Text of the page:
I've got to replace a section of 2 fiber cable that was apparently damaged by water freezing in the raceway near where the conduit exits the ground. The fiber is of loose tube construction and is designed for direct burial or underground duct installation. The tube that contained the fibers was crushed and the fibers broken. There is no evidence of damage to the above grade part of the conduit run. The conduit was full of water up to about 2' above grade before I removed the cable, so I don't think there is ice damage to the conduit below grade. I have to install a splice box about 200' feet away and install new fiber in the existing underground conduit. I'm looking for suggestions on how to avoid this same type of damage to the new fiber. I've been thinking about digging down to the 90s at each end of conduit and putting in some washed gravel for a drain bed and drilling some drain holes in the conduit. Don(resqcapt19)
That is a tough one because what if there is a lot of rain water soaks into the conduit, and becomes trapped because of dirt, clay washing into the weep hole. Is there a way to determine where the water entered the conduit? By the way, what type of conduit? Your first suggestion may work but I'd be worried about creepycrawlies, weeds, and such entering the conduit.
Steve, The conduit is rigid. As far as I know there is no way to keep water out of an underground conduit, and this location is even worse because it is in a flood plain. I'm also thinking about pulling some small plastic tubing, like the pipe fitters use to connect instruments and valves, in with the fiber when I replace the fiber. This would help in 2 ways, I think. It would reduce the space that the water could take up and when it freezes the tubing would absorb some of the crushing force. Don(resqcapt19)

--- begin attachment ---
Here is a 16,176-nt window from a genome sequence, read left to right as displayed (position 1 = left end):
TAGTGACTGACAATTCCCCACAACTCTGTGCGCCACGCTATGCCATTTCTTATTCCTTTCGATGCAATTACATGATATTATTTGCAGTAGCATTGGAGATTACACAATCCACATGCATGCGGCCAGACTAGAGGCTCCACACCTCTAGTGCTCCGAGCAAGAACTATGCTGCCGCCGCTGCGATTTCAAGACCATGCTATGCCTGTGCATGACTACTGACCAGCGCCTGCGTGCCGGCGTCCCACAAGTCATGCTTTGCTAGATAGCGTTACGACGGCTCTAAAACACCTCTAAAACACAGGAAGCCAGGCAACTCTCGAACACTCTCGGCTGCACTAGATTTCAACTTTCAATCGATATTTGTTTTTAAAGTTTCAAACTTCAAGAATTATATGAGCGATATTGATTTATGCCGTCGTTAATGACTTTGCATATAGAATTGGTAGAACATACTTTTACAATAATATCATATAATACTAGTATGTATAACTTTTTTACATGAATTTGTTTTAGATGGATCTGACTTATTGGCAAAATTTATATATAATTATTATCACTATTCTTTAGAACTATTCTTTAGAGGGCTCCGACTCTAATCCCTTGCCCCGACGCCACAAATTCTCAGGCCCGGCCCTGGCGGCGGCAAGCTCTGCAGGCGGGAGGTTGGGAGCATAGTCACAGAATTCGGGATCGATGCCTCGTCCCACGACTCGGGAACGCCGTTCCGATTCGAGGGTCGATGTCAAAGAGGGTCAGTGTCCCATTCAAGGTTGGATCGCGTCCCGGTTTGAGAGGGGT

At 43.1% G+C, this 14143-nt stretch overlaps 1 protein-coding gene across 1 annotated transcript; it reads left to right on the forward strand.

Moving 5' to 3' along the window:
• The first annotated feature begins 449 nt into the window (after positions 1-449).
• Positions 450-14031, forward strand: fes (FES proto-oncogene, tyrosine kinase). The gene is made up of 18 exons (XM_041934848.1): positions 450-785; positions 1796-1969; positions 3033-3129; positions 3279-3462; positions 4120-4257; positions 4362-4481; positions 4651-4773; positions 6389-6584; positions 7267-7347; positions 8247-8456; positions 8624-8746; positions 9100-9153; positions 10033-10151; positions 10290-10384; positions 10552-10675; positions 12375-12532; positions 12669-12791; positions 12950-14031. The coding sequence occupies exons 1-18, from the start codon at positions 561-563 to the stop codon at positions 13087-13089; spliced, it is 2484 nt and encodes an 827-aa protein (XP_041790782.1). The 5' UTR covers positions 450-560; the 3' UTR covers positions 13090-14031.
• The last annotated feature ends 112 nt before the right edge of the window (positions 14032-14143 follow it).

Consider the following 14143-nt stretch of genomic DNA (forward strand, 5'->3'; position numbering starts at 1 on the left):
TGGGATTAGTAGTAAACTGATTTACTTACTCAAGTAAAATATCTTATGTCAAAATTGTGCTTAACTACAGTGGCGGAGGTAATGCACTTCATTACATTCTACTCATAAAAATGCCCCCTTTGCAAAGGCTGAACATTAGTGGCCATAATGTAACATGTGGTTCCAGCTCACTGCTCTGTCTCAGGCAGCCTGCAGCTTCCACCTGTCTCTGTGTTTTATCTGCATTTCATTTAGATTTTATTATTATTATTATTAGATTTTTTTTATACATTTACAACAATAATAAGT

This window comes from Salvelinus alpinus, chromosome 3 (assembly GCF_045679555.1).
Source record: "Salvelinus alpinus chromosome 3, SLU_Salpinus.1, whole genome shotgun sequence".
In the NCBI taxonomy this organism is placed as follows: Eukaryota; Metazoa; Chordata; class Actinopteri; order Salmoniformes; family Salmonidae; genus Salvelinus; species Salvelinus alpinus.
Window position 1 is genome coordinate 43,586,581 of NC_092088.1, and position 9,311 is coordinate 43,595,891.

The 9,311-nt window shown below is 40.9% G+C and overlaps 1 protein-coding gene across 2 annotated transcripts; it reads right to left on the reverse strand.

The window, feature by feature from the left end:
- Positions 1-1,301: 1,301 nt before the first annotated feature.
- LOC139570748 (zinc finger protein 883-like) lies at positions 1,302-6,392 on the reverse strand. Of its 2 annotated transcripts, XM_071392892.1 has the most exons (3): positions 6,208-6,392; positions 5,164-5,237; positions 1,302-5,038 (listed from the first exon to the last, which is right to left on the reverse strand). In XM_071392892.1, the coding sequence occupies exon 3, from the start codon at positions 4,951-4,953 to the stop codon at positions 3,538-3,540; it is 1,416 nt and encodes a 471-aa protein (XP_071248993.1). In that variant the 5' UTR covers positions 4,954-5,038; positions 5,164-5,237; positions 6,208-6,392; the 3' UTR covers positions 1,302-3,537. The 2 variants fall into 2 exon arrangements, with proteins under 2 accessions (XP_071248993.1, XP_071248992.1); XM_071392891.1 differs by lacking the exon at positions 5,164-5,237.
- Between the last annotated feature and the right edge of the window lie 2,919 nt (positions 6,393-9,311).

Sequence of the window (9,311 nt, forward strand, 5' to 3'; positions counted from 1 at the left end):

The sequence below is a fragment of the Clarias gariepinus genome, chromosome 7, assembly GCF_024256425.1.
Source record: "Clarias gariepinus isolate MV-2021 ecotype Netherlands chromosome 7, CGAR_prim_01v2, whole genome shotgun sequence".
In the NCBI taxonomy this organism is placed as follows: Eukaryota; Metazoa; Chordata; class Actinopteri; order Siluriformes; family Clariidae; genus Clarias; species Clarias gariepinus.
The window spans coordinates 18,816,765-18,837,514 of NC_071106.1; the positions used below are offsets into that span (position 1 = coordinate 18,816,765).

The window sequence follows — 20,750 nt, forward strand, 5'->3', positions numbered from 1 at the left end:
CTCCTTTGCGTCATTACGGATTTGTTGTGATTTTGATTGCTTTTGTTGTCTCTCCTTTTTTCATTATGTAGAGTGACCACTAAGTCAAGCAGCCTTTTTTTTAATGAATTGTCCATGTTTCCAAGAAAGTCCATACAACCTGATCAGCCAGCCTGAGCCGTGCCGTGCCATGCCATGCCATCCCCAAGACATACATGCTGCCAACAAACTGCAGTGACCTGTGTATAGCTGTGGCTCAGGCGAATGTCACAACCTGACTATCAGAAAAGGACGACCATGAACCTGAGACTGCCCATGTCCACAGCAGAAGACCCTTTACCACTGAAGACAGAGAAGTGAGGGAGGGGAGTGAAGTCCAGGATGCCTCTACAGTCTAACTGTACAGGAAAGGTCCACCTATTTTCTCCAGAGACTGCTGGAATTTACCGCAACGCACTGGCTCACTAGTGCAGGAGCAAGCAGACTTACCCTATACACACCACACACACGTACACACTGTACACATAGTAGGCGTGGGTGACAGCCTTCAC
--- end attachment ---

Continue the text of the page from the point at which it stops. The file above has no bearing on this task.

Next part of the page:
How about a combination of the two ideas. Drill your holes and can you put the fiber inside a larger plastic tubing? This would give you some airspace around the fiber. If the conduit did fill with water and freeze again there would be some give in the tubing.
I don't want to sound too nutty but, maybe you could try a test run using a short section of conduit with the fiber and tubing and putting it in a freezer to see if it would work. Hate to do all that and find out the ice still expanded too much and caused the damage any way.
Can fiber optics and 120V AC circuits be placed in the same conduit? Don't have the "Book" in front of me.
Steve, The test idea is good, but i've got to replace it no matter what. If it fails again the repair will be easier as I am installing a j-box to make this repair. Non-conductive fiber is permitted in with ANY voltage. I've though about some heat trace, but this is in the middle of nowhere and I don't think the existing power source will support any additional load. The run is 150' and so 3 watt per foot heat trace would add 450 watts and this would push the voltage drop up too much. Don(resqcapt19)
I just got back from a Fiber Training course and I had the opportunity to ask the instructor about this situation. If the cable was designed for underground it should have been OK. Specs would be generally loose tube design, like you said, and gel filled. The gel serves to keep out water. Could it have been old cable? (maybe gel dried out?) Or perhaps other cables would have greater crush resistance. Some cables could also have some empty tubes in them that might help absorb some crushing force.
Bill, The cable is 5 or 6 years old. The tubes were still filled with the water blocking gel. The cable was just crushed by the water in the rigid conduit when the water froze. This cable had 5 solid fillers. I've never seen cable with empty tubes used as fillers. Thanks for taking this up with the instructor. I guess I'm not the only one to have this problem. I just found a product by Polywater for this. http://www.polywater.com/icefree.html Don(resqcapt19)